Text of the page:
Telegram’s self-destruct mode is also great for sexting, if you’d rather not have it on record. Again, for sexting, communication is key: you need to already have an established sexting mode (which we had because we waited quite a bit before sleeping together), or discuss what you’d like to read / hear / see. This is part of offline intimacy anyway, right?

You could, for instance, share your fantasies about the next time you meet and have sex (whenever that might be, ugh). You could record yourself having an orgasm. You could send pictures. Whatever floats your boat: there are lots of opportunities to keep some sort of sex life going, even if it’s not ideal.

Encrypted voice call, video call and messaging app Wire, too, has been a life-saver. On the app, conversations are end-to-end encrypted, so no one except the participants can read the messages. It’s open source, so its code is publicly viewable and it can be examined for security holes. So if we’d like to feel closer and have some sort of ‘realistic’ experience where we can actually see each other naked, we use Wire.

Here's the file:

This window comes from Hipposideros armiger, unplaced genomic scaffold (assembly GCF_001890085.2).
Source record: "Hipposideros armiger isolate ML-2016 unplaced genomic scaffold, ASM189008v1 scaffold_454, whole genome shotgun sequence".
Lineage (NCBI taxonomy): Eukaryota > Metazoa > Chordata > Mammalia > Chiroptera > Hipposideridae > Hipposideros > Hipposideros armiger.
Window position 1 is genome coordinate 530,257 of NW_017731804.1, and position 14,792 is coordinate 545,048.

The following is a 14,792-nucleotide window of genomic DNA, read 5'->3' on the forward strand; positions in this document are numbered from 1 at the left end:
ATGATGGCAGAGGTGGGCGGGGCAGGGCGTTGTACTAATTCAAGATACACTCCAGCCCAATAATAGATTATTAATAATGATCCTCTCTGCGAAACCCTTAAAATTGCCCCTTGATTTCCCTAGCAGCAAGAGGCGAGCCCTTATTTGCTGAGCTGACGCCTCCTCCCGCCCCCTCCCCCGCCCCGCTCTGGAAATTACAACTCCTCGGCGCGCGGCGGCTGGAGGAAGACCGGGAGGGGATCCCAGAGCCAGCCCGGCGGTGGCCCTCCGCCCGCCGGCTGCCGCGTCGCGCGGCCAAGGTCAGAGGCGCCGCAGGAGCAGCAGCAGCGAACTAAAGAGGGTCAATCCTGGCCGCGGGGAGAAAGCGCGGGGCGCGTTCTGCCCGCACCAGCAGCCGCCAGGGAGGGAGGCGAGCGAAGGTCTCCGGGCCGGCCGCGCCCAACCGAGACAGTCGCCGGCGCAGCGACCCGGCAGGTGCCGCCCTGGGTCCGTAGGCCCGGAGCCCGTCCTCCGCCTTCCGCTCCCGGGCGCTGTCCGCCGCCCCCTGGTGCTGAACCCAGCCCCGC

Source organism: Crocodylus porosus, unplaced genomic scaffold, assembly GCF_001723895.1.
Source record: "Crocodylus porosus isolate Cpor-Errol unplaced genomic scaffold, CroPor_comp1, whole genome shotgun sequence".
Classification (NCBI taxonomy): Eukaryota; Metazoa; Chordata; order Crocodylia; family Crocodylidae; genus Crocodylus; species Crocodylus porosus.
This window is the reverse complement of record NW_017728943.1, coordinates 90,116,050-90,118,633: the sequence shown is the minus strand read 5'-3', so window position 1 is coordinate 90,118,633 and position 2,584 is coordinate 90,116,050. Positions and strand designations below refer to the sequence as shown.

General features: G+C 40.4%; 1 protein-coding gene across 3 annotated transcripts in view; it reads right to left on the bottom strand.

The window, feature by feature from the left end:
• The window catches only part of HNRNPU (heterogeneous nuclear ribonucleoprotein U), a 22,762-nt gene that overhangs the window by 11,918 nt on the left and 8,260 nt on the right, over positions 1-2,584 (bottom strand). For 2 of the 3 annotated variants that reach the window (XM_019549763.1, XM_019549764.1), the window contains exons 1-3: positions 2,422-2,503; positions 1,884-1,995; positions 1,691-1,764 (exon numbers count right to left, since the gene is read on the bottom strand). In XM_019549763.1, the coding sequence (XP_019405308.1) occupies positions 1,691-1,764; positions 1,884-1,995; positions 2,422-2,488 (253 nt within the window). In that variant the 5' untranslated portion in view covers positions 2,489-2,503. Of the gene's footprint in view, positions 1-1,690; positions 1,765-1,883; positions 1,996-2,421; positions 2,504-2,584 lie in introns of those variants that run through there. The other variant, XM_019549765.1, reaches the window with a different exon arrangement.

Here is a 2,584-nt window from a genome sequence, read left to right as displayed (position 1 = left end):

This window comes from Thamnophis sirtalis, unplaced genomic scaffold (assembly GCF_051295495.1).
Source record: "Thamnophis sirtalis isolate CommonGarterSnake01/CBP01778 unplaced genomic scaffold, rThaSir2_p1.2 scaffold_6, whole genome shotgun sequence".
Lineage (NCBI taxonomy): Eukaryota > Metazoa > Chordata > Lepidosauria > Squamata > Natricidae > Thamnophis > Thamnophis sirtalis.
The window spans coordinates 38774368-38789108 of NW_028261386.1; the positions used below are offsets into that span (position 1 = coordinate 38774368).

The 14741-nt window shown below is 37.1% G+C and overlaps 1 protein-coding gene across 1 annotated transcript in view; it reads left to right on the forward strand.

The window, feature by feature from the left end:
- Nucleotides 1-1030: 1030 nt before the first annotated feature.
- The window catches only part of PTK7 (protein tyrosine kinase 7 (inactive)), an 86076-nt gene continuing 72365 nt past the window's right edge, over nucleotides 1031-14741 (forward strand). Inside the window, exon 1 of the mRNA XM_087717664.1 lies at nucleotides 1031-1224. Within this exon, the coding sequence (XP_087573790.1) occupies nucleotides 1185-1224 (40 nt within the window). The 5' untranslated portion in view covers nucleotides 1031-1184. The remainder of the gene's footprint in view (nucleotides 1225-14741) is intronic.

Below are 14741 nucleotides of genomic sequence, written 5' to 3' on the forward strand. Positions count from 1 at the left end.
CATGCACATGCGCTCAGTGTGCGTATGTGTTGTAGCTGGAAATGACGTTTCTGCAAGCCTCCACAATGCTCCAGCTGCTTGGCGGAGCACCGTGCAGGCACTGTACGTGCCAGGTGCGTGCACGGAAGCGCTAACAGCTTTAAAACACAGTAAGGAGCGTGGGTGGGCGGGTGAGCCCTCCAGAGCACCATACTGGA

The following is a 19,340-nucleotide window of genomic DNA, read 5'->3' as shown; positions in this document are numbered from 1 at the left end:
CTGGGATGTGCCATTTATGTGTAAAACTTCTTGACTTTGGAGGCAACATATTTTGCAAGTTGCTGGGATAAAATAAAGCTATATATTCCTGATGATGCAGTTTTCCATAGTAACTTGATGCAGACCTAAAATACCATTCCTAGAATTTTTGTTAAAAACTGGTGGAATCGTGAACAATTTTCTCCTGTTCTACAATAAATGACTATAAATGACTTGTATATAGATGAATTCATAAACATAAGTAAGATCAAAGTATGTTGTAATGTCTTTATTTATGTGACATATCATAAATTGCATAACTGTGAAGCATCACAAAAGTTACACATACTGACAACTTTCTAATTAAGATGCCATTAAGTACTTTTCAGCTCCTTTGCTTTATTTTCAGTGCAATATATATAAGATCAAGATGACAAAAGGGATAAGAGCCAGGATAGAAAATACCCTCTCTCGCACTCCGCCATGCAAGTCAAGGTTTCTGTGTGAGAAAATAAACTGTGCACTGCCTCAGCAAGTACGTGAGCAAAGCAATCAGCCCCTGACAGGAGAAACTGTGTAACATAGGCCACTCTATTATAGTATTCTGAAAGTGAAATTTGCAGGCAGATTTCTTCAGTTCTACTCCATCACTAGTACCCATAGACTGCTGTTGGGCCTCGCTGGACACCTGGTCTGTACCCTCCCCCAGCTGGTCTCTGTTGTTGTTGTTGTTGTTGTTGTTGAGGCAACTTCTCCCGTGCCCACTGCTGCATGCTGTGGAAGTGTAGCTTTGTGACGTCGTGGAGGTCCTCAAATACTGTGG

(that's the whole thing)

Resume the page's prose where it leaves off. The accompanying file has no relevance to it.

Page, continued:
Sex Toys

I feel I need to personally thank and hug every single company who’s ever sent me a sex toy after this pandemic cause DAMN, I think I’d go crazy without them. Luckily, Self & More have come to my rescue.

Self & More is an online, London-based sex toy boutique and a self-funded, woman-owned start-up. The boutique’s aim is to empower people to explore their sexuality and make informed decisions about the sex toys that they buy. 

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How completely adorable is the newest addition to the Le Wand wand collection?! This limited edition ‘Feel My Power’ vibrator was designed by @hellomynameiswednesday who is a queer, trans illustrator and activist whose power comes from their cheerful and bright designs that have a deeper message — trans rights are human rights, fighting non-binary erasure, and uplifting their community to help shine a spotlight on mental health (to name a few). As well as the powerful wand, you get all the goodies pictured, including a special edition travel case, patches, key ring, tattoo stickers and postcards. Available in the Self & More shop while stocks last 💕

Un post condiviso da Self & More Sex Toy Boutique (@selfandmore) in data:

What I love about it is that Self & More doesn’t use gender labels on their site because sex toys do not have genders. The owner Poppy launched her boutique because she was frustrated by the way that many large sex toy retailers view female pleasure through the male gaze, so she decided to do something about it.